NASHVILLE — In patients with acute intracerebral hemorrhage, greater amounts of intraventricular hemorrhage (IVH) is associated with worse outcomes, according to a study presented at the American Stroke Association’s International Stroke Conference 2015.
In patients with spontaneous intracerebral hemorrhage, IVH often indicates a poor prognosis, but the association patterns are unclear. In this study, the researchers sought to determine the risks that are associated with IVH using patients from the Intensive Blood Pressure Reduction in Acute Cerebral Hemorrhage Trial (INTERACT2).
INTERACT2 was an international, randomized controlled trial where 2,839 patients with intracerebral hemorrhage and elevated systolic blood pressure where randomized to either intensive or guideline-based blood pressure management. Of these patients, 740 had IVH, and the researchers looked at the association between baseline IVH and poor outcomes at 90 days.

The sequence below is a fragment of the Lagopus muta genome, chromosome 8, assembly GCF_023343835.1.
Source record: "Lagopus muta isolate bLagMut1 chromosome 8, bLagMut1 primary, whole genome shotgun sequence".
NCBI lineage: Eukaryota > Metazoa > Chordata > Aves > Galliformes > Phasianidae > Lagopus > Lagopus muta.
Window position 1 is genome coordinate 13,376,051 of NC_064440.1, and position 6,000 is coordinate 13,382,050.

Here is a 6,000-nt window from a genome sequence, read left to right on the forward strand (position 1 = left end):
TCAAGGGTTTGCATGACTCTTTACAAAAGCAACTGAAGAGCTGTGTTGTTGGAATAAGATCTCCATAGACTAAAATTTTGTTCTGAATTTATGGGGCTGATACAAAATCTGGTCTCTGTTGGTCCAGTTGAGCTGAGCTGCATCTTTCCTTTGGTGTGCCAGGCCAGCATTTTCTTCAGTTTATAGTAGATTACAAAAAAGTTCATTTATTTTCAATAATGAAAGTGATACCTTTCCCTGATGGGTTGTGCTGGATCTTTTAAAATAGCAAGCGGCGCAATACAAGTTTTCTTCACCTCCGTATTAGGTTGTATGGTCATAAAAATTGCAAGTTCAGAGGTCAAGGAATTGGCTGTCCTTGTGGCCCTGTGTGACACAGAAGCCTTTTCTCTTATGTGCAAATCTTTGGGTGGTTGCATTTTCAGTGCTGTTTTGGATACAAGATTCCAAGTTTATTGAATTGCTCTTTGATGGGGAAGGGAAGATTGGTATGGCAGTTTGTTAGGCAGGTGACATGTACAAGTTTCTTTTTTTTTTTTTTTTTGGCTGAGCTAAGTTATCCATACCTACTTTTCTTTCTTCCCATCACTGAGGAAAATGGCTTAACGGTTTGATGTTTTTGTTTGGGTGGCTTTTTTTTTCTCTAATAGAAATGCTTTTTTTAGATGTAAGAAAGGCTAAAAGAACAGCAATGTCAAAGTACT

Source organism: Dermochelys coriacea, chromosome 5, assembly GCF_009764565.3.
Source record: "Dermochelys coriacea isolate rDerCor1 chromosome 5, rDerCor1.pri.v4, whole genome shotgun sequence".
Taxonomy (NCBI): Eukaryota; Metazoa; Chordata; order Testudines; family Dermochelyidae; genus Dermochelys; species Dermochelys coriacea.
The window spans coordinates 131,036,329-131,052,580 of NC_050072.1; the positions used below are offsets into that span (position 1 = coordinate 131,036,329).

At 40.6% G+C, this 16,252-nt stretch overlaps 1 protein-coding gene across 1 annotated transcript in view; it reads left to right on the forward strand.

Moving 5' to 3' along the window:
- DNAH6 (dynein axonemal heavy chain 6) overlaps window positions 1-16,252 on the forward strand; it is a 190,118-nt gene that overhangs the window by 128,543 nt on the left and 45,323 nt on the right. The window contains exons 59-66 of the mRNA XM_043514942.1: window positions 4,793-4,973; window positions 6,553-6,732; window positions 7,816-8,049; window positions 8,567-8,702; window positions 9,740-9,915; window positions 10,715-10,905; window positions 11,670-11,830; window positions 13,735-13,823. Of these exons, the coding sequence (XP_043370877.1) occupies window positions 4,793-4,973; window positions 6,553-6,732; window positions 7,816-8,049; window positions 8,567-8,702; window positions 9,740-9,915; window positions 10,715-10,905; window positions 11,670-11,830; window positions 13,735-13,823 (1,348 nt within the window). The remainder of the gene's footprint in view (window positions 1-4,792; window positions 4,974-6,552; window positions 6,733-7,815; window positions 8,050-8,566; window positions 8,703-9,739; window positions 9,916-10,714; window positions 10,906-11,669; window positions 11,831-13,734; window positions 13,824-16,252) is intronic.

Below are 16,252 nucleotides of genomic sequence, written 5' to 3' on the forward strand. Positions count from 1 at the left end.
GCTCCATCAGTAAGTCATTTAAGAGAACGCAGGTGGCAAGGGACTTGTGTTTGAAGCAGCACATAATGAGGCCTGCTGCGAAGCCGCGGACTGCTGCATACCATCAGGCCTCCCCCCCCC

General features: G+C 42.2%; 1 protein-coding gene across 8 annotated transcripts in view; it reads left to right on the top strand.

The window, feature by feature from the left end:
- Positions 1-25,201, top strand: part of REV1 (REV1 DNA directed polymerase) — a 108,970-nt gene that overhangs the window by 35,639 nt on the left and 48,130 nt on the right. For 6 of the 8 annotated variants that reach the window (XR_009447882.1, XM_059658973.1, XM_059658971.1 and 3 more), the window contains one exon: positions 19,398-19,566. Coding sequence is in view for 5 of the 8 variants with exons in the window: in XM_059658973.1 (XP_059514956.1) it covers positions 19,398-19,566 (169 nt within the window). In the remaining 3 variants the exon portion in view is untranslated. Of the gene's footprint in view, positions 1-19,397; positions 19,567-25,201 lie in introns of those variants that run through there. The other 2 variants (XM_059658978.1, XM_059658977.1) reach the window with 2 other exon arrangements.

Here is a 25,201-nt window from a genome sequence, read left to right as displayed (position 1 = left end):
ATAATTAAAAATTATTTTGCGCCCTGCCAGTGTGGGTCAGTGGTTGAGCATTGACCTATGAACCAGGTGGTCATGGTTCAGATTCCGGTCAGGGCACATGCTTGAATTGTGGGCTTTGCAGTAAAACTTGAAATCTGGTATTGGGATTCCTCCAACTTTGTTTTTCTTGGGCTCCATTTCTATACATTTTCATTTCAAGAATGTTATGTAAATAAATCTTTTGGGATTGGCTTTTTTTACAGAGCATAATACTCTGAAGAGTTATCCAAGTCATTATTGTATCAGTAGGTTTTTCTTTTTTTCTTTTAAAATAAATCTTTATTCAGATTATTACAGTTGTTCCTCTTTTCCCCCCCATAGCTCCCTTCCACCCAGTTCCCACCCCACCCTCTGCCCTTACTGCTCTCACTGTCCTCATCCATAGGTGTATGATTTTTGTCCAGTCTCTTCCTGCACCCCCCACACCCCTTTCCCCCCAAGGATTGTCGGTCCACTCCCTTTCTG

After analyzing the results, the researchers found that patients who experienced IVH were significantly older, had greater neurological impairment, history of ischemic stroke, and larger hematomas that are often located deep in the hemisphere. After the follow-up period, 66% of patients with IVH experienced death or major disability, compared with 49% of patients without IVH.
When the researchers adjusted for IVH volume, they found that IVH volumes between 5 and 10 mL led to a significant increase in the risk for death or major disability.
For more coverage of the International Stroke Conference 2015, go here.
- Anderson C et al. Abstract MP 117. International Stroke Conference. Feb. 11 2015. Nashville, Tennessee.